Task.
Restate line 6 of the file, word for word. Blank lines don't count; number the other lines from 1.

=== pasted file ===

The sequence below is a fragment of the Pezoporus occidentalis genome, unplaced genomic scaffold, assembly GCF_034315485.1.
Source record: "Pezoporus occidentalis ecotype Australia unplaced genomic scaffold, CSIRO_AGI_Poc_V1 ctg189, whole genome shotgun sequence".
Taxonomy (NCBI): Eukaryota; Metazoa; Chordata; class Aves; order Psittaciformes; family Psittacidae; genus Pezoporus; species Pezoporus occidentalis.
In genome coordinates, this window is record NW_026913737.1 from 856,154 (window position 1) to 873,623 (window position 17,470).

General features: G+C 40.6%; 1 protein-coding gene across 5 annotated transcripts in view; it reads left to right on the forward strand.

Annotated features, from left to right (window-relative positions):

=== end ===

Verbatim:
Annotated features, from left to right (window-relative positions):